|No. 19, 10, 23, 6|
|Born:||January 12, 1947|
|Died:||April 4, 2020 (aged 73)|
New Orleans, Louisiana
|Height:||6 ft 2 in (1.88 m)|
|Weight:||255 lb (116 kg)|
|High school:||San Dieguito|
|* Offseason and/or practice squad member only|
|Career highlights and awards|
|Career NFL statistics|
|Player stats at PFR|
Thomas John Dempsey (January 12, 1947 – April 4, 2020) was an American professional football player who was a placekicker in the National Football League (NFL) for the New Orleans Saints, Philadelphia Eagles, Los Angeles Rams, Houston Oilers and Buffalo Bills. Unlike the "soccer style" approach which was becoming more and more widely used during his career, Dempsey's kicking style was the then-standard straight-toe style. With the Saints in 1970, he made a 63-yard field goal, setting an NFL record which stood for over 40 years.
Dempsey was born in Milwaukee and attended high school and college in Southern California. He attended high school at San Dieguito High School and played college football at Palomar College. He was born with no toes on his right foot and no fingers on his right hand. Dempsey wore a custom, flat-front kicking shoe that ended where his toes were supposed to begin.
Dempsey is most widely known for kicking a 63-yard field goal as time expired to give the Saints a 19-17 win over the Detroit Lions on November 8, 1970 at Tulane Stadium in New Orleans. Prior to 1974, the goal posts in the NFL were on the goal lines instead of the end lines. With time running out in the game, the Saints attempted a field goal with holder Joe Scarpati spotting at the Saints' own 37-yard line. The snap from Jackie Burkett was good, and Dempsey made the field goal as the ball fell just beyond the bar. The win was one of only two for the Saints in that dismal season.
With the kick, Dempsey broke Bert Rechichar's NFL record for longest field goal by seven yards. His record was tied three times--by Jason Elam in 1998, Sebastian Janikowski in 2011 and David Akers in 2012--before it was broken on December 8, 2013, by Matt Prater who hit a 64-yard field goal. Dempsey's kick along with Graham Gano's 63-yarder in 2018 are the longest field goals to win a game on its final play.
Dempsey was born without toes on his right foot and no fingers on his right hand. He wore a modified shoe with a flattened and enlarged toe surface. This generated controversy about whether such a shoe gave a player an unfair advantage. When reporters would ask him if he thought it was unfair, he said, "Unfair, eh? How 'bout you try kickin' a 63 yard field goal to win it with 2 seconds left an' yer wearin' a square shoe, oh yeah, and no toes either." Additionally, when an analysis of his kick was carried out by ESPN Sport Science, it was found that his modified shoe had offered him no advantage. In fact, it was found that the smaller contact area could have reduced, not increased, the margin for error.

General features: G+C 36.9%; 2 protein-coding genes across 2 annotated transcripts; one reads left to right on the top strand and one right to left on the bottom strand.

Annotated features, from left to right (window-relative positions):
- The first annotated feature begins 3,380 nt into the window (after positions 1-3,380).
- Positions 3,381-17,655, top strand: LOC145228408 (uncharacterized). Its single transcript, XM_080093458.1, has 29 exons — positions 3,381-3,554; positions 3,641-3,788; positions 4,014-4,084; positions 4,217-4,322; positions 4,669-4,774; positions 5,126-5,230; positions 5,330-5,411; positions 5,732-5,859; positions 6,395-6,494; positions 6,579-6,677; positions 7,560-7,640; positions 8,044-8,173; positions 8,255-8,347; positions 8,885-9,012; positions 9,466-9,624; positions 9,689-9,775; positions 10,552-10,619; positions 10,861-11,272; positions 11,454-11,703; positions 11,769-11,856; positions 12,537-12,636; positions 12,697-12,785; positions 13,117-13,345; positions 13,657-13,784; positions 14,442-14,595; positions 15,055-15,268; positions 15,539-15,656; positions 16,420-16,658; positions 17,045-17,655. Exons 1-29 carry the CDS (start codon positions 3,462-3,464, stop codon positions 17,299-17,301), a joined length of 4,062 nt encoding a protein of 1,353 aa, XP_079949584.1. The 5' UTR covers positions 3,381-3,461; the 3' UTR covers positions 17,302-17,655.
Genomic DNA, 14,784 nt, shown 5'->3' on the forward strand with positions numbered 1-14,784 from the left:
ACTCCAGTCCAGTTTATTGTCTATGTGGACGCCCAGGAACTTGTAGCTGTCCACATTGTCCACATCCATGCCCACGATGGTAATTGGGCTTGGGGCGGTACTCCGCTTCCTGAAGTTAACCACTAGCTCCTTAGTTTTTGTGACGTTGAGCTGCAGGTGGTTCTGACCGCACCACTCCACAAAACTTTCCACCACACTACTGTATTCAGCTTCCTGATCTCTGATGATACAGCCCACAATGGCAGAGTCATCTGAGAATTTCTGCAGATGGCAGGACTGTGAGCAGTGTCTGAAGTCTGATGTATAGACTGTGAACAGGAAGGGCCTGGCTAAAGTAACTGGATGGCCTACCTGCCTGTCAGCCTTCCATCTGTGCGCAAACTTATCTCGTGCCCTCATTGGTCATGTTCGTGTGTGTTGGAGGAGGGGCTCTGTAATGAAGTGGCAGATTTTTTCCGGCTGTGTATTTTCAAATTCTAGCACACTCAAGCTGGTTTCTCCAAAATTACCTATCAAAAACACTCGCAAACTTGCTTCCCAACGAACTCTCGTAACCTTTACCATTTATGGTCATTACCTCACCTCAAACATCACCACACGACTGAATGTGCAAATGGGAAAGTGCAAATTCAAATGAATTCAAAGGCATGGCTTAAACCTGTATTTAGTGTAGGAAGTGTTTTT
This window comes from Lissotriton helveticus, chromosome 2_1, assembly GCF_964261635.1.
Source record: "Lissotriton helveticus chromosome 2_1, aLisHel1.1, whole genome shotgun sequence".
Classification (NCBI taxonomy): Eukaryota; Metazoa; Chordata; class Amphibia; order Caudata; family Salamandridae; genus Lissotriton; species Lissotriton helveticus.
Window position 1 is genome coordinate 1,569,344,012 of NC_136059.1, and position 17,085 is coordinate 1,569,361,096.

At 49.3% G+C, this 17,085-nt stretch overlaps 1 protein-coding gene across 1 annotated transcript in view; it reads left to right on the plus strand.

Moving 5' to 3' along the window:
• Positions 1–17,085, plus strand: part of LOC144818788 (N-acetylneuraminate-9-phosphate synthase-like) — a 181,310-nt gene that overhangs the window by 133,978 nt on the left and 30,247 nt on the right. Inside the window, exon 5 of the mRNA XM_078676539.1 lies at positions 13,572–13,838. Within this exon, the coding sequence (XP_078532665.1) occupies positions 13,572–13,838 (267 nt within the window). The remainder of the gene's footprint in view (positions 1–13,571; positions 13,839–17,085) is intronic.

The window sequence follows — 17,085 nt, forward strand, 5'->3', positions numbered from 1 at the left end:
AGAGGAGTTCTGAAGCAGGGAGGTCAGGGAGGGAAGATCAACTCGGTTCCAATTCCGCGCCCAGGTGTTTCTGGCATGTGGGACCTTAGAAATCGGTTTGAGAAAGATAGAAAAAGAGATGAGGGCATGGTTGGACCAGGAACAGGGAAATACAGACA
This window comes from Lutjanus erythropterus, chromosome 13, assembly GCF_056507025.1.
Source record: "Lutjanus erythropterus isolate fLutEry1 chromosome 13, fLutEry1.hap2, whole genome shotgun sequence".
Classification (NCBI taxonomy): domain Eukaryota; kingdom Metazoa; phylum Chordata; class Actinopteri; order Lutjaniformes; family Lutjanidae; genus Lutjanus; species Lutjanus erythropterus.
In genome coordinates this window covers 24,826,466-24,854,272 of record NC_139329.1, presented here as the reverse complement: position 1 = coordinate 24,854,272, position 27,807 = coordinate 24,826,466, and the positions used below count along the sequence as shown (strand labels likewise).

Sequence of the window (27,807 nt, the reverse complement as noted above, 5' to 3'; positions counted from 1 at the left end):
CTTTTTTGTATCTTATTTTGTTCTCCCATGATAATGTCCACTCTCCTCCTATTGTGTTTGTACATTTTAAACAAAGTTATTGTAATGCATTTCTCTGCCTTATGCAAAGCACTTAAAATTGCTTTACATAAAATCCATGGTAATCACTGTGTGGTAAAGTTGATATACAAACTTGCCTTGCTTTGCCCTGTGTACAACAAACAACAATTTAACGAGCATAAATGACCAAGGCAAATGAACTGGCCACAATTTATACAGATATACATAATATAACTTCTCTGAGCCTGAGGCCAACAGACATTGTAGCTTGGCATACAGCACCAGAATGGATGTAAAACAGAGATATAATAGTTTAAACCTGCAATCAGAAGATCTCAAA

The league made two rule changes in the subsequent years to discourage further long field goal attempts. The first was in 1974, which moved the goal posts from the goal line to the back of the end zone, adding ten yards to the kick distance, and awarded the ball to the defense on a missed kick at the spot where the ball was snapped. This was changed in 1994 to the spot of the kick. Then, in 1977, the NFL added a rule, informally known as the "Tom Dempsey Rule", that "any shoe that is worn by a player with an artificial limb on his kicking leg must have a kicking surface that conforms to that of a normal kicking shoe."
|Regular season statistics |
|Career (11 seasons)||127||159||258||61.6||28-30||46-60||39-64||34-65||12-39||63||0||252||282||89.4||729|
The hurricane flooded me out of a lot of memorabilia, but it can't flood out the memories.-- Dempsey on the effects of Hurricane Katrina
After retiring from football he resided with his wife Carlene, who taught history at Kehoe-France, a private school in Metairie, Louisiana, a suburb of New Orleans. His house was flooded during Hurricane Katrina in 2005.
Dempsey married Carlene and had three children with one named Ashley.
In January 2013, Dempsey revealed he was suffering from dementia. Psychiatrist Daniel Amen made the initial diagnosis of damage to Dempsey's brain. During medical examinations and scans, Amen found three holes in the brain, along with other damage.
On March 30, 2020, Dempsey tested positive for COVID-19 during the pandemic. He was one of 15 residents at a New Orleans senior residence to test positive for the virus. Dempsey died on April 4 of complications from COVID-19.